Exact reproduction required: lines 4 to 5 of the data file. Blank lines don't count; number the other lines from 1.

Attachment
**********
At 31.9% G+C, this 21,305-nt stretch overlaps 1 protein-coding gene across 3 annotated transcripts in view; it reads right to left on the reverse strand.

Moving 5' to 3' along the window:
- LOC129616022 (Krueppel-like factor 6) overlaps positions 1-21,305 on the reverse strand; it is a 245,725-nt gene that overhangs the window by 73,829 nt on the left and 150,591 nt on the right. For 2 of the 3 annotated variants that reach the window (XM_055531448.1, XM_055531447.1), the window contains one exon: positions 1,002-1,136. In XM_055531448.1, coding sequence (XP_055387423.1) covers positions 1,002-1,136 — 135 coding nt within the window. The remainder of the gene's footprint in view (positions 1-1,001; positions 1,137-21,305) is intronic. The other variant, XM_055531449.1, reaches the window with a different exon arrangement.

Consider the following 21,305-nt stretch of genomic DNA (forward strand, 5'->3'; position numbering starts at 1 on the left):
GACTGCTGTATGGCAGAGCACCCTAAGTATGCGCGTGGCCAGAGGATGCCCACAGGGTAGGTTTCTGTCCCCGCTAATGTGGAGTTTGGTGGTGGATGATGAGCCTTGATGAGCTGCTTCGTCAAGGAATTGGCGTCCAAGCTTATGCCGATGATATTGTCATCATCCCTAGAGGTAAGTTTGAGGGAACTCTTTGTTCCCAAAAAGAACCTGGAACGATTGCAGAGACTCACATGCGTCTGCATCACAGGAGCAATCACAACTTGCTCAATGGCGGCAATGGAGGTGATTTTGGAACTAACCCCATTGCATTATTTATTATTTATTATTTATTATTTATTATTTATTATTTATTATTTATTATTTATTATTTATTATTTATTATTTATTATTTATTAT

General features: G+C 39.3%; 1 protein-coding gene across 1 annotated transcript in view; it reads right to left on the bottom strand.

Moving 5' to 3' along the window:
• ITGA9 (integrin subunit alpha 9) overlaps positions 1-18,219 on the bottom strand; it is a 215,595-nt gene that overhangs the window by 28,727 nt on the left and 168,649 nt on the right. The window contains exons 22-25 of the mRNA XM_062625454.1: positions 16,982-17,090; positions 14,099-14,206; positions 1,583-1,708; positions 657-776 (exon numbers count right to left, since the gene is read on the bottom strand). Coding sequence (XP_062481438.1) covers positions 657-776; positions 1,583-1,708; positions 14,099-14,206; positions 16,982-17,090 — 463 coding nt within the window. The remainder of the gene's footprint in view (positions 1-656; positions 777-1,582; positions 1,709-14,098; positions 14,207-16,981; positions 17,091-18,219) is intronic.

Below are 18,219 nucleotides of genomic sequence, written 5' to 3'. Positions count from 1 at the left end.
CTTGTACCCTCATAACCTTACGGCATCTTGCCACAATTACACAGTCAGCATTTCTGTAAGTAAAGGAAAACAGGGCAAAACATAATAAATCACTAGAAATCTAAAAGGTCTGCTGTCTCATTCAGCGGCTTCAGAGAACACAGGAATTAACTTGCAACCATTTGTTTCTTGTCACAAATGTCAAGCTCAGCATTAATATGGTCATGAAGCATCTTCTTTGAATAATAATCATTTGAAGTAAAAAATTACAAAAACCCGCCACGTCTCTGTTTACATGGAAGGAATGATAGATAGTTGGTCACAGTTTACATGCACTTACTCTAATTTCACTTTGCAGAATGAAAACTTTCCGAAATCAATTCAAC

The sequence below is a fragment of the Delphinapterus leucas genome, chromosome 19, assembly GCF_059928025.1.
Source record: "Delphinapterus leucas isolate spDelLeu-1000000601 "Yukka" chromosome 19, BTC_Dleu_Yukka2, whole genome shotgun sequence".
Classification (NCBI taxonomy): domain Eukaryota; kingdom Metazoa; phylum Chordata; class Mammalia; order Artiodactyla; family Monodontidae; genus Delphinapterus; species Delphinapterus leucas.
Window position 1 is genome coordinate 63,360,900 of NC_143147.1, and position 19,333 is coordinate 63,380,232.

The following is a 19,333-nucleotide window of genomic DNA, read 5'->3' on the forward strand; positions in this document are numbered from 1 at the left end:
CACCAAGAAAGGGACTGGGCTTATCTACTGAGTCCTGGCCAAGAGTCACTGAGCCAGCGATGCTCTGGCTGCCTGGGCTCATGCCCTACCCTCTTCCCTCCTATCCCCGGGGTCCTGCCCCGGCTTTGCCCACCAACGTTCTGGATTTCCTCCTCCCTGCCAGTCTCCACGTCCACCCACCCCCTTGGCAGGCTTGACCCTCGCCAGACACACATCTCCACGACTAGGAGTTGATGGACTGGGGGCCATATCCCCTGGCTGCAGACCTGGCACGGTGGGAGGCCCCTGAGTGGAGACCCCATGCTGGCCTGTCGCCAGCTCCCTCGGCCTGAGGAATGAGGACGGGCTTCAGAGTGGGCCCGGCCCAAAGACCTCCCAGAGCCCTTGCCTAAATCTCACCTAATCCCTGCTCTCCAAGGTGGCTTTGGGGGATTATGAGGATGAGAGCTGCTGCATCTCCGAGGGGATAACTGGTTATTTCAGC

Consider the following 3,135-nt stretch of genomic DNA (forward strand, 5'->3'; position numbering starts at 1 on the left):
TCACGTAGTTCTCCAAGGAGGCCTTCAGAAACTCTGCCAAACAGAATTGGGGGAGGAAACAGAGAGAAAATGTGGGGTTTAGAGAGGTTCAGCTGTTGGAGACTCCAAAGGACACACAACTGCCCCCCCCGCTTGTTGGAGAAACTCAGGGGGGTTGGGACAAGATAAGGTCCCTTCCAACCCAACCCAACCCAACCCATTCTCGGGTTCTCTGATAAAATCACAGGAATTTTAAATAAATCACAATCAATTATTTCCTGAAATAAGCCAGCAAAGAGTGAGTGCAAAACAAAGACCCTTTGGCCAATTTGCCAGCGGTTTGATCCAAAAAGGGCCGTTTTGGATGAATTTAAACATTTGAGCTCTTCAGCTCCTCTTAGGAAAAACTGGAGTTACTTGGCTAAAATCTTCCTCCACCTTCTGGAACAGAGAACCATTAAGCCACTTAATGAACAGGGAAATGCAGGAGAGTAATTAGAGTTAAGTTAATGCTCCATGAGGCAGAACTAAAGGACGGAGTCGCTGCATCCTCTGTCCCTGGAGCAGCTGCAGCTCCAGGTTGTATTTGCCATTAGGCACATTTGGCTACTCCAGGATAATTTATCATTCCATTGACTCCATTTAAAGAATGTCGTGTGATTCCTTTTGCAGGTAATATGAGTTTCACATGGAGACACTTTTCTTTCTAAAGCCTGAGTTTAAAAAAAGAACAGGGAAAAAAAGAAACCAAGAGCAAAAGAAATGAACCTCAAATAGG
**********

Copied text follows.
Consider the following 21,305-nt stretch of genomic DNA (forward strand, 5'->3'; position numbering starts at 1 on the left):
GACTGCTGTATGGCAGAGCACCCTAAGTATGCGCGTGGCCAGAGGATGCCCACAGGGTAGGTTTCTGTCCCCGCTAATGTGGAGTTTGGTGGTGGATGATGAGCCTTGATGAGCTGCTTCGTCAAGGAATTGGCGTCCAAGCTTATGCCGATGATATTGTCATCATCCCTAGAGGTAAGTTTGAGGGAACTCTTTGTTCCCAAAAAGAACCTGGAACGATTGCAGAGACTCACATGCGTCTGCATCACAGGAGCAATCACAACTTGCTCAATGGCGGCAATGGAGGTGATTTTGGAACTAACCCCATTGCATTATTTATTATTTATTATTTATTATTTATTATTTATTATTTATTATTTATTATTTATTATTTATTATTTATTATTTATTATTTATTAT